Victim services staff are called by police to attend the scenes of many types of traumatic situations. They may include scenes such as homicides, homicide-suicide files, next-of-kin notifications, suicide files, domestic or sexual assaults, fatal motor vehicle or boating accidents, missing-person files, assaults, drug overdoses, child deaths, etc. The police’s role is investigational, and our role is to ensure that victims are supported and have access to information. We walk alongside a victim as they go through the trauma process, providing trauma-informed support as long as needed.

How victims cope largely depends on their experience immediately following the traumatic incident. Timely connection to victim services has a more positive impact on the healing outcomes of victims. There is an integral partnership between police-based and police. Police referral to victim services in the immediate aftermath of a crime, providing victims with the information about their rights to information, protection, participation and restitution in the criminal justice system, can make an enormous difference to victims’ collision with the criminal justice system.

Unsupported victims are less likely to come forward. When victims are not treated as full partners in the criminal justice system, the system is less effective. Staying connected with victims from when the crime occurred to and through the criminal justice process is so important for the chance of a successful court outcome and, maybe even more importantly, the survivability through the system and resilience created moving past the case. “Not only do these actions provide for better healing and recovery outcomes for victims; they also carry a strong message of social solidarity.” This last comment was a quote taken from the Canadian Victims Bill of Rights progress report.

[9:25 a.m.]

Police-based staff provide invaluable, inclusive, confidential, unbiased and respectful support and advocacy for crime victims in so many ways. Example: helping victims understand their rights, offering information, support and guidance through the criminal justice system. Victim services staff also help prepare victims for court appearances and provide emotional support and understanding of criminal justice processes. We may also continue to pro­vide support long after a trial process, as we provide support through parole board or review board hearings. We may provide support for many years after a crime has occurred.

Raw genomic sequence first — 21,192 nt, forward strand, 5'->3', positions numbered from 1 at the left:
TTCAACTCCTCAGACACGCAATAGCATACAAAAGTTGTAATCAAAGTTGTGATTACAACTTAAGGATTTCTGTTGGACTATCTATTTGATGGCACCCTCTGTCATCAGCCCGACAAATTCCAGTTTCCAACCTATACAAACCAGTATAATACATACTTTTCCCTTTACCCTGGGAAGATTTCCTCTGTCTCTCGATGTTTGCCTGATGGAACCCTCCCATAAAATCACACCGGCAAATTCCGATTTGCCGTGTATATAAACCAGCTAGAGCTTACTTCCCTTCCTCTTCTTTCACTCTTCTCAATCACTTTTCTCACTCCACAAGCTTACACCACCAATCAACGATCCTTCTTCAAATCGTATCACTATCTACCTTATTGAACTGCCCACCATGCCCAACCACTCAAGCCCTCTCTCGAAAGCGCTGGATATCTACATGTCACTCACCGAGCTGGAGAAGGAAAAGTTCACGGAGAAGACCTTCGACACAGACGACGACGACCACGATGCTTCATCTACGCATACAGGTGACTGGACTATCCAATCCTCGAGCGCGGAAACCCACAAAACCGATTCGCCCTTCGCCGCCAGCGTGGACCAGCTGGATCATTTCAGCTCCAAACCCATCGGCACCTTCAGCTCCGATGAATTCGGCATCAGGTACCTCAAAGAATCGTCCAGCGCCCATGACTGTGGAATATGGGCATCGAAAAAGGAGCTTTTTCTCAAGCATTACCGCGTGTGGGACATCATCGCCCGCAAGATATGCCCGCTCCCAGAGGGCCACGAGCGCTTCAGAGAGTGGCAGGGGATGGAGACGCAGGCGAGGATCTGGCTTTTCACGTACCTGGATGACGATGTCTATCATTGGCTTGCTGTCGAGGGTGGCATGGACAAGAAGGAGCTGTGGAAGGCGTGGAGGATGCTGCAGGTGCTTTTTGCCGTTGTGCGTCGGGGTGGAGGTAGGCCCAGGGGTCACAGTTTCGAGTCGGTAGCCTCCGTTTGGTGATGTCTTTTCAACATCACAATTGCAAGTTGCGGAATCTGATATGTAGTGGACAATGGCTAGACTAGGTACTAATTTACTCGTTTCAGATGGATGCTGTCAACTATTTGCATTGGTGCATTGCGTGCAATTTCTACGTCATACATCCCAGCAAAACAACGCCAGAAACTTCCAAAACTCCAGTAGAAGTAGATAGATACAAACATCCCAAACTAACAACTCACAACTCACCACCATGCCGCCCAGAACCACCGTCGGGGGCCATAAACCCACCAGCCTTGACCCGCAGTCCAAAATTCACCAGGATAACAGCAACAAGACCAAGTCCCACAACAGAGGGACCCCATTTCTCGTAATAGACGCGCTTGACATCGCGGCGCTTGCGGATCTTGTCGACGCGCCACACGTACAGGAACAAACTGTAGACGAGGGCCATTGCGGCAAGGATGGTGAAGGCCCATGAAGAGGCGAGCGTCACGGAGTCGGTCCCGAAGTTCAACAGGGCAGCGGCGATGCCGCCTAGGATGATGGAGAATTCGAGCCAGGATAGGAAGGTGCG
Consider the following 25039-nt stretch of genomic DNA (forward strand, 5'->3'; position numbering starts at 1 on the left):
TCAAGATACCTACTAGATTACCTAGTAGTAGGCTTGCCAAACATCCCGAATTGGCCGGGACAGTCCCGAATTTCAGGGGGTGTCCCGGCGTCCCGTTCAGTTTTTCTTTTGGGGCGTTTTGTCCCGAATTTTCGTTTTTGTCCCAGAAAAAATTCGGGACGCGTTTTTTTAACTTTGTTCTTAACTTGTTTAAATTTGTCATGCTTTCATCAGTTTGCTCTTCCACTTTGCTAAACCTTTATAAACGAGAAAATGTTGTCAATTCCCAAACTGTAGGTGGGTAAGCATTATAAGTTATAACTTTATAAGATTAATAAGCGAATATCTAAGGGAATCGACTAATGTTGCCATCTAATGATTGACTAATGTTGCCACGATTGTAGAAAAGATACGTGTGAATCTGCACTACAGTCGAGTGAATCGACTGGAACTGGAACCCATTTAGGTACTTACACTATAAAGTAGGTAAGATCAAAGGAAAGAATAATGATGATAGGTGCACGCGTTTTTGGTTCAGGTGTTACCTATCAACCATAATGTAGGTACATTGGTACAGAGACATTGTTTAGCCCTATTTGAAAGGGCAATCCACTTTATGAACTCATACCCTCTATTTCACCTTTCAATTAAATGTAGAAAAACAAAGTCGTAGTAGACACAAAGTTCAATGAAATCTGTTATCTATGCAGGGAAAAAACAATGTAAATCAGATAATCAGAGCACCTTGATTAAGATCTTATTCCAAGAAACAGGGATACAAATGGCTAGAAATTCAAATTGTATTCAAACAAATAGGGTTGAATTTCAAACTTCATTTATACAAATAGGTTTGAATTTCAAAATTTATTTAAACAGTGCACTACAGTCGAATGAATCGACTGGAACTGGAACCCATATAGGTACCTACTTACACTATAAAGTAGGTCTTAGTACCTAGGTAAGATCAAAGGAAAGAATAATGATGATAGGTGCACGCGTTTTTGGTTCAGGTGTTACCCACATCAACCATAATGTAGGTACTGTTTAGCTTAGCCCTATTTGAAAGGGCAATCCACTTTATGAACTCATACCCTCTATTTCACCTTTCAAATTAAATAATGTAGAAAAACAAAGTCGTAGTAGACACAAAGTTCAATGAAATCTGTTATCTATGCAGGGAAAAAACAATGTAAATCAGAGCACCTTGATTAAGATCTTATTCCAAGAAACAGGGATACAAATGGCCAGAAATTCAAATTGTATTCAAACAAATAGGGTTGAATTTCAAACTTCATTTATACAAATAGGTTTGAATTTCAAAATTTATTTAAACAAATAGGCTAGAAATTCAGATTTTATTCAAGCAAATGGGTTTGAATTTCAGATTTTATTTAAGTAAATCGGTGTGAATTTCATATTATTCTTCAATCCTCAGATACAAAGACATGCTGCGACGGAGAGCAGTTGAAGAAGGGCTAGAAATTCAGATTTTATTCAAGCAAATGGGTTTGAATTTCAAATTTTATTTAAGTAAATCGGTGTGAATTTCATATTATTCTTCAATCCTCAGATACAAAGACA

Now moving on to slide 10. Police-based have a strong, collaborative relationship with many community and partner agencies, as reflected in slide 7. We are keen members on leadership teams and committees to provide subject-matter expertise in the areas of, for example, sexual and domestic violence, threat assessment and management, developing and implementing best practices, education and community awareness and prevention strategies.

We regularly provide public education and awareness in community regarding victim issues. Although we primarily support victims through the criminal justice system, there is often overlap with family court proceedings. Court processes can be a time of increased risk; therefore, safety planning during this time is extremely important. We may also provide emotional support during family court proceedings and refer to resources such as legal aid, duty counsel or family justice counsellors. We also assist to explain protection orders and assist our clients, or victims, in obtaining copies of existing protection orders.

Now moving on to slide 11. Safety planning may be provided for a number of reasons. They may be provided for files such as home invasion files, break and enters, neighbour disputes, homicide files, domestic violence, criminal harassment or any situation where someone does not feel safe at home or in community or has fear of another person. We liaise with police regularly to ensure that safety plans are current and effective. We play a key role in creating safety plans, and we work closely with police on files that are classified as highest risk. We also facilitate home security checks, if required.

Moving on to slide 12, this is talking about our recommendations. On behalf of our board of directors, our members and, most importantly, all people in our communities in B.C. who have been victimized by crime and similar events and whose lives are now traumatized, we make the following recommendations to you in your efforts to revise the British Columbia Police Act into a modern, inclusive and solution-oriented road map.

We recommend, No. 1, to prioritize police-based victim services into the Police Act as a specialized, proactive service embedded in centralized police detachments and departments. This must include police-based victim services and its workers being included as defined terms within legislation. Number 2 is embedding victim rights and key solutions consistent with the Canadian Victims Bill of Rights and the B.C. Victims of Crime Act within the spectrum of policing functions in the Police Act.

In closing, without police-based victim services being added to the Police Act, we believe that victims’ rights will never be fully recognized. We provide invaluable assistance and advocacy. We are an essential service and a critical part of the continuum of policing services and the criminal justice system. We believe that adding police-based victim services to the Police Act is required to ensure that the legal rights of victims are respected.

[9:30 a.m.]

Connection to police-based victim services at the onset of a crime or traumatic event has a positive impact on recovery and resiliency. Adding police-based victim services to the Police Act is taking a firm stand to say that victims matter. By formally adding victims into the act, it puts the marginalized and underserved back into the room. The more victims can be recognized, the more my colleagues and myself can do our jobs. Victims must not be an afterthought.